After the tragic demise of the Fabii gens, what happens next? The rivalry between Rome and her northern neighbour Veii continues! ‘If Only I Had Some Grain’ captures the spirit of this episode.
We cover the years c. 476 BCE and part of c. 475 BCE. Is this a sign that our narrative is quickening up? Quite possibly!
In this episode we face two strands of narrative:
- The developing grain crisis in Rome
- The military consequences of the forces of Veii (aka the Tyrrhenians) on the Janiculum
c. 476 BCE:
- Servius Servilius Structus Ahala (also known as Spurius or Servius Servilius)
- Aulus Verginius Tricostus Rutilus.
c. 475 BCE:
- Publius Valerius Publicola
- Gaius Nautius Rutilus
Comparing Military Narratives
Dr Radness delves into the details from Livy. The people of Veii have been holding the Janiculum, which overlooks Rome from across the Tiber. Meanwhile the Romans hatch a plan to lure them away from their defensive stronghold. There is a devious ploy involving cows. And Servilius faces an attack…
Dr G follows Dionysius’ account. He begins with the grain and the forces of Veii falling back north to their own City. Together we consider some questionable military tactics and the potential troubles with moving troops at night.
If Only I Had Some Grain, Grain, Glorious Grain!
As the situation with Veii settles down, the Roman gaze turns inward to contemplate recent disasters. But the accelerating grain crisis cannot be ignored. While Livy’s narrative picked up on this developing issue in c. 477 BCE, now our sources converge on the issue.
According to Dionysius, the patrician approach to solving this problem is twofold. First: purchase grain from neighbouring areas. Second: distribute the grain at reasonable prices to the citizens in the City. Livy gets more specific by noting that Rome buys grain from Campania.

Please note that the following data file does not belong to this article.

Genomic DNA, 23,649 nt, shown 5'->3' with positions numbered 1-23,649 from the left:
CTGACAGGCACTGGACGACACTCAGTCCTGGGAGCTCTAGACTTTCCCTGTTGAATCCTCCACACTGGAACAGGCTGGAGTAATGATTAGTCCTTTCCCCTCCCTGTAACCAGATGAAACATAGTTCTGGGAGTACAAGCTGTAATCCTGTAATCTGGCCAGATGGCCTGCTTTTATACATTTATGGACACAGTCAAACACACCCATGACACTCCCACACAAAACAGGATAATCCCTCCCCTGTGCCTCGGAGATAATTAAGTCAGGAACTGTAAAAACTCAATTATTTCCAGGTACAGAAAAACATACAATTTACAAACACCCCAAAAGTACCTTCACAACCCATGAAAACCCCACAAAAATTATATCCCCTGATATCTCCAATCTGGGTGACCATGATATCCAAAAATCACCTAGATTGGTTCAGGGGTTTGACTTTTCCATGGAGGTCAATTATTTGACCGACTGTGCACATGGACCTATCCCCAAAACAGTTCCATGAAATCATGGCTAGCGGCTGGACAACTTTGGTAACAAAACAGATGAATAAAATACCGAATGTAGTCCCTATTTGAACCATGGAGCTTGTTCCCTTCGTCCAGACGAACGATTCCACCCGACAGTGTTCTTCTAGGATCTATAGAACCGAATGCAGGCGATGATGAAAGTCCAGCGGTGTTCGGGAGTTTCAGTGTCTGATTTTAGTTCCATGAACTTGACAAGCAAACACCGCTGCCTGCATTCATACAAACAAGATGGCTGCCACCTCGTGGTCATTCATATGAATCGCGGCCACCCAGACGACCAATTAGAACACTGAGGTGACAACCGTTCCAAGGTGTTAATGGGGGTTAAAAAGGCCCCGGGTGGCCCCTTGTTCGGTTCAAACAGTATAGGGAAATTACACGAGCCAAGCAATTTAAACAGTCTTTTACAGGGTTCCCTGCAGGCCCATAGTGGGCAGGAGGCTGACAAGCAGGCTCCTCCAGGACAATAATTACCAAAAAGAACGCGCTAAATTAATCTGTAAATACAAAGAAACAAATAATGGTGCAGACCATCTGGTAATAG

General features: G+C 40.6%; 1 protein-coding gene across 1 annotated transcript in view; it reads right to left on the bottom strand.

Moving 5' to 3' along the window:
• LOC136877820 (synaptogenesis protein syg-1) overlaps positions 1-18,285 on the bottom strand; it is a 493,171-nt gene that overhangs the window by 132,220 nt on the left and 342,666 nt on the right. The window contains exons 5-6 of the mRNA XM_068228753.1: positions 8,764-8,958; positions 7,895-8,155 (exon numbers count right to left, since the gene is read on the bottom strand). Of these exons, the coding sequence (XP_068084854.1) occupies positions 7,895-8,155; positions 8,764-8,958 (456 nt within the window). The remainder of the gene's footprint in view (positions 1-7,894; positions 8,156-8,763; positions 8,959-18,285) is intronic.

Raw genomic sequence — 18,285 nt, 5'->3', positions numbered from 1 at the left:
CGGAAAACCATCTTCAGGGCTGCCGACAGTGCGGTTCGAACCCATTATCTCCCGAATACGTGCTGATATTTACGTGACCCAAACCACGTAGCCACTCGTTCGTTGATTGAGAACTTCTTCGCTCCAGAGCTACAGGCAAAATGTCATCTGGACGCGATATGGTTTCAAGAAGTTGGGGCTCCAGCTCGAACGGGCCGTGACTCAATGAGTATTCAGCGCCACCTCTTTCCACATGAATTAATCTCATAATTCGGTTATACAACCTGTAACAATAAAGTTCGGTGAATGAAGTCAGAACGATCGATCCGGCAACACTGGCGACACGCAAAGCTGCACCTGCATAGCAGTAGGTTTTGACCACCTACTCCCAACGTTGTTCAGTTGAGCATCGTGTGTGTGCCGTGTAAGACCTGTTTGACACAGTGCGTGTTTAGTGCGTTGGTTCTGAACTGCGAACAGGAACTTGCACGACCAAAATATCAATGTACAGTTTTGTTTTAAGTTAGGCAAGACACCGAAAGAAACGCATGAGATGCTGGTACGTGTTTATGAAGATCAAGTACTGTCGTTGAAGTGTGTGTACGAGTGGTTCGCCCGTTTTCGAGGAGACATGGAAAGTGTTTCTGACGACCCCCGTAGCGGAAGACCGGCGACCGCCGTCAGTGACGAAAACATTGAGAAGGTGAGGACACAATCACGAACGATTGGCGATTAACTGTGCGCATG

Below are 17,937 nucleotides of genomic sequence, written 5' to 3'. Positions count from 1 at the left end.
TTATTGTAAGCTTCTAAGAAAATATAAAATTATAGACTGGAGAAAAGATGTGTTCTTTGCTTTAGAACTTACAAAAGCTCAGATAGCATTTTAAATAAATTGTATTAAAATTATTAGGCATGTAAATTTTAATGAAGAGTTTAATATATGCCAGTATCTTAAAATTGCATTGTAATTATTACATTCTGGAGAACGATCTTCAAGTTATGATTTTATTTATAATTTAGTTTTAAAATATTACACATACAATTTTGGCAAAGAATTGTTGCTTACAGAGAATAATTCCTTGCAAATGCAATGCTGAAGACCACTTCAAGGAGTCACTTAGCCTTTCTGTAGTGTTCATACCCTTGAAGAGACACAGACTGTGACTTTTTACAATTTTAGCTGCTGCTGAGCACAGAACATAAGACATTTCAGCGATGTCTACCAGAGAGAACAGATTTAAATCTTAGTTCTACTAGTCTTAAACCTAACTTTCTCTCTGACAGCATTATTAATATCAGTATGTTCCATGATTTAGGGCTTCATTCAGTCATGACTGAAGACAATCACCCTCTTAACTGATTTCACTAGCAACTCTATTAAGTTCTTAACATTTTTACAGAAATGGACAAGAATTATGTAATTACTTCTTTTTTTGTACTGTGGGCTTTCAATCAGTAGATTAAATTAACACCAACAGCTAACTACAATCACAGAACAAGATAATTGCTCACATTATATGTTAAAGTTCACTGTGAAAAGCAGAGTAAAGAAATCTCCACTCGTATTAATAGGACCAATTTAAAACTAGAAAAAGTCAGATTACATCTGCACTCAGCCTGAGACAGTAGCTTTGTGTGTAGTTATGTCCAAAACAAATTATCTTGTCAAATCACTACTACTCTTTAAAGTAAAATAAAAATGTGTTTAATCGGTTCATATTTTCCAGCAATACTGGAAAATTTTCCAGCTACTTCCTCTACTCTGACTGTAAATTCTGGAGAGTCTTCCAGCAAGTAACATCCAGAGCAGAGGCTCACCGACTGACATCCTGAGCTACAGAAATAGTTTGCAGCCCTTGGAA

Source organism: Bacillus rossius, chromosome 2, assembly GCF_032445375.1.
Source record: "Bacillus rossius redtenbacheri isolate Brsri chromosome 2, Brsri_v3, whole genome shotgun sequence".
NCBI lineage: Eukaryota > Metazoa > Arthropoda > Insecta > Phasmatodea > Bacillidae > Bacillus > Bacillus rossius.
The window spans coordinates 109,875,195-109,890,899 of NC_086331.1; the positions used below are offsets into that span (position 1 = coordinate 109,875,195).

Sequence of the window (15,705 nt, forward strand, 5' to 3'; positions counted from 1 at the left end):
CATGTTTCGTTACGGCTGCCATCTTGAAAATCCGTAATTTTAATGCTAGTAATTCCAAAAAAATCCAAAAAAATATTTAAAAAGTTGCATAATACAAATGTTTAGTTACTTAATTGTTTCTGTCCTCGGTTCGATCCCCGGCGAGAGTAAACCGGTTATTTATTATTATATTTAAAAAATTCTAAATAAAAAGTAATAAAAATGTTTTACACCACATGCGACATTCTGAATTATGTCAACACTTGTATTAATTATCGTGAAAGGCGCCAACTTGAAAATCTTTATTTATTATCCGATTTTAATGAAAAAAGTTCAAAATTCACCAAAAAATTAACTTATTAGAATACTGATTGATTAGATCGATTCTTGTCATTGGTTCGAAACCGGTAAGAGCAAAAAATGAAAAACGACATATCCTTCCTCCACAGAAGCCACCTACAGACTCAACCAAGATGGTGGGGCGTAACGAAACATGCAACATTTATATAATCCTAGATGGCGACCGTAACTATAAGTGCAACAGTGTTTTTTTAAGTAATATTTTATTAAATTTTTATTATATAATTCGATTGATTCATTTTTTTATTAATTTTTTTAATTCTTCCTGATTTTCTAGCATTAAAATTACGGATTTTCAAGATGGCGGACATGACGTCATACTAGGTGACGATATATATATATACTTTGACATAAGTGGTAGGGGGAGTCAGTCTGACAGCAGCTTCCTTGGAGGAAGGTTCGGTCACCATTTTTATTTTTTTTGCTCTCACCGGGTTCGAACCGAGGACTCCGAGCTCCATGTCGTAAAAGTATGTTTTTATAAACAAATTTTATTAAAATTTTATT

We discuss the viability of this narrative given that it sounds suspiciously like a much later Roman policy…
Patrician and Plebeian Stoush
As soon as military threats are off the table, Rome quickly turns back to domestic issues. This means that public land (ager publicus) is back on the agenda! As soon as you can say Quintus Considius and Titus Genucius we’re deep among some tribunes of the plebs. And boy are they fighting for the rights of the common folk.
The tribunes blame Titus Menenius Lanatus (consul of c. 477 BCE) for the destruction of the Fabii and the loss of the fortress at Cremara. The way this situation plays out is particularly intriguing!
As the year ticks over into c. 475 BCE, the new tribunes Lucius Caedicius and Titus Statius pick up the fight. They bring Servilius to trial on the charge of gross military negligence. It turns out that pursuing the enemy up a hill can have more than just military consequences!
Find out all the details by listening in here:
Episode 83 – If Only I Had Some Grain
An ancient Roman aqueduct in a grain field near Rome, Italy. Image Credit: Wikimedia Commons / Francesco Z
Looking to follow along with the source material for this episode? Check out:
- Livy Ab Urba Condita Libri 2.51-2 (Books from the Foundation of the City)
- Dionysius of Halicarnassus Roman Antiquities 9.25-33
We also make liberal reliance on Broughton:
- Broughton, T. R. S. with Patterson, M. 1951. The Magistrates of the Roman Republic: Volume I 509 B.C. – 100 B.C. (The American Philological Association)